As we commemorated International Holocaust Remembrance Day last week, the stirring and defiant exclamation “Never Again” echoed throughout the world. Most of us learned that pledge at an early age and have repeated it faithfully ever since. But I must admit that I never understood that our vow was so specific.
I always assumed our commitment was to lead the fight against genocide wherever it happened. It never occurred to me that we were only talking about Jews and Nazis and swastikas. But as we watch from half a world away as the Chinese government commits mass atrocities against its own beleaguered Uyghur population, we must ask why that promise is not a much greater priority for Jews in this country and elsewhere, and for all those who have made similar commitments to beat back the same type of horrors inflicted on our parents and grandparents, our friends and siblings, before and during World War II.
There are praiseworthy exceptions to our community’s overall diffidence, most notably the commendable work of Jewish World Watch to raise awareness and mobilize support for Uyghur Muslims in China. Late last year, the group recruited more than 200 Jewish organizations, synagogues, rabbis and community leaders to sign a letter urging President Biden to take more forceful action against the Chinese government’s maltreatment of the Uyghurs within their borders.
But efforts like these, while laudable, are a drop in the bucket compared to the amount of attention necessary to drive a substantive change in either government action or broader public outrage against the incarceration, indoctrination and physical violence that the Chinese government visits upon more than 12 million of their country’s Uyghur residents. And it is a mystery that the global Jewish population, whose own experience with such unforgivable oppression is less than a century old, has not been louder and angrier in demanding that the genocide be stopped.
Along with the obvious moral necessity of speaking out for those who can not speak for themselves, there are also very practical reasons for American Jews to become more aggressive on this issue. Because allying themselves with China on the world stage has been extremely lucrative, most of the world’s Arab nations have stayed silent in the face of the repression faced by the Uyghurs. But Muslim communities in the United States and elsewhere have been organizing and speaking loudly about the issue.
Just as the implementation and possible expansion of the Abraham Accords is remaking the Middle East, allying ourselves with the Muslim community in support of the Uyghurs can lay the groundwork for improved relationships between the two peoples at the grassroots level. (Given that there are approximately 2 billion Muslims in the world and a little less than 15 million Jews, the practical benefit should be self-evident.)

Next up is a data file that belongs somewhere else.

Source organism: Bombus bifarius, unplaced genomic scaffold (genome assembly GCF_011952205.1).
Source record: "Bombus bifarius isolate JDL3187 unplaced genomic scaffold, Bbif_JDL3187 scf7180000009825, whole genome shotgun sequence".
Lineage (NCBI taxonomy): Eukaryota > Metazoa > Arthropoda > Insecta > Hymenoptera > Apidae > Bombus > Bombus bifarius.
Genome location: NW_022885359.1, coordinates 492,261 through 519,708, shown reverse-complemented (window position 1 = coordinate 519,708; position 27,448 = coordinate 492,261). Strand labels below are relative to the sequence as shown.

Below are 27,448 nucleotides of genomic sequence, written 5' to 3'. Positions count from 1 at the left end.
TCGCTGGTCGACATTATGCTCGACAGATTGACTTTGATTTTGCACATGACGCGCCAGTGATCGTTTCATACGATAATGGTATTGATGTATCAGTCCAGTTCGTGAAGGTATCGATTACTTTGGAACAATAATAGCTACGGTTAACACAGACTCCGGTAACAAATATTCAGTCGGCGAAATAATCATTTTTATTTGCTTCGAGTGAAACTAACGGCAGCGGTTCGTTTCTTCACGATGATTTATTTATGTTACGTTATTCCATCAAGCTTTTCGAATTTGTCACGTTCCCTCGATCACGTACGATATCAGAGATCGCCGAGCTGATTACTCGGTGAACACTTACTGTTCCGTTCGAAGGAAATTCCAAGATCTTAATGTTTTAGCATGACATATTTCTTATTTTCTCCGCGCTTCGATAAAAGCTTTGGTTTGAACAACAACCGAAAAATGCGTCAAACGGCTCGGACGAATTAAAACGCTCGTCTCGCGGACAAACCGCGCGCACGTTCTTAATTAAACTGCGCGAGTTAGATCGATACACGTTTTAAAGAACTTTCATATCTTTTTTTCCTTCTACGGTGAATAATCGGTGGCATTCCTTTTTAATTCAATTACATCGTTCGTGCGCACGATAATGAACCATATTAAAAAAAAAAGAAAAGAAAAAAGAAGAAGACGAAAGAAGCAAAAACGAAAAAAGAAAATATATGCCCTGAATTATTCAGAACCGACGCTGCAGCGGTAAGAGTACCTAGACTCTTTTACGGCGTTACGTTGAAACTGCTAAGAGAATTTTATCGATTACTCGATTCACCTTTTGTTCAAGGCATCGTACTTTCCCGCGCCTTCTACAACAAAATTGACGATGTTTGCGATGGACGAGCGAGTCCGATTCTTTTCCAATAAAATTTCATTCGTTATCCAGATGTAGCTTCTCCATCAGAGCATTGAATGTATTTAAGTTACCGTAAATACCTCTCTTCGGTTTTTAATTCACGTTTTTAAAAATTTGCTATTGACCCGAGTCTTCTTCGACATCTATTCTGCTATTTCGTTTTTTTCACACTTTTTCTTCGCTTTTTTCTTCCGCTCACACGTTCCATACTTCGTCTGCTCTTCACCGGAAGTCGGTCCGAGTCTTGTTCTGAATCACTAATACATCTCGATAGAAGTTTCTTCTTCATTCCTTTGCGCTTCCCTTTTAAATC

This week, the same Chinese leadership that is persecuting the Uyghurs is also hosting the Winter Olympic Games, which provides an ideal opportunity for worldwide condemnation of the genocide. Just as Adolph Hitler used the Berlin Games in 1936 to whitewash the misery he was inflicting upon the Jewish population of his country, Xi Jinping will similarly use his own television platform to mislead a worldwide audience about the abuses taking place in the northwest region of his country.
It’s important to draw distinctions between the systematic murder of six million Jews and the persecution of the Uyghur people. What’s taking place in China is not a Holocaust—at least not yet. But it is a slow-moving genocide. As Stephen D. Smith, the widely respected executive director chair of USC’s Shoah Foundation, has said:
“Genocide does not always involve mass murder. The egregious evisceration by birthrate reduction, imprisonment and re-education, as well cultural and religious obliteration, achieves much of the same thing. They are acts that will destroy the Uyghurs over time. That is genocide. By definition.”
Decades ago, the world ignored a developing genocide in Europe until it was too late. If “Never Again” is to mean anything, we must confront another extermination-in-the-making while we still can.
Dan Schnur teaches political communications at UC Berkeley, USC and Pepperdine. He hosts the weekly webinar “Politics in the Time of Coronavirus” for the Los Angeles World Affairs Council & Town Hall.
This article first appeared in the Jewish Journal.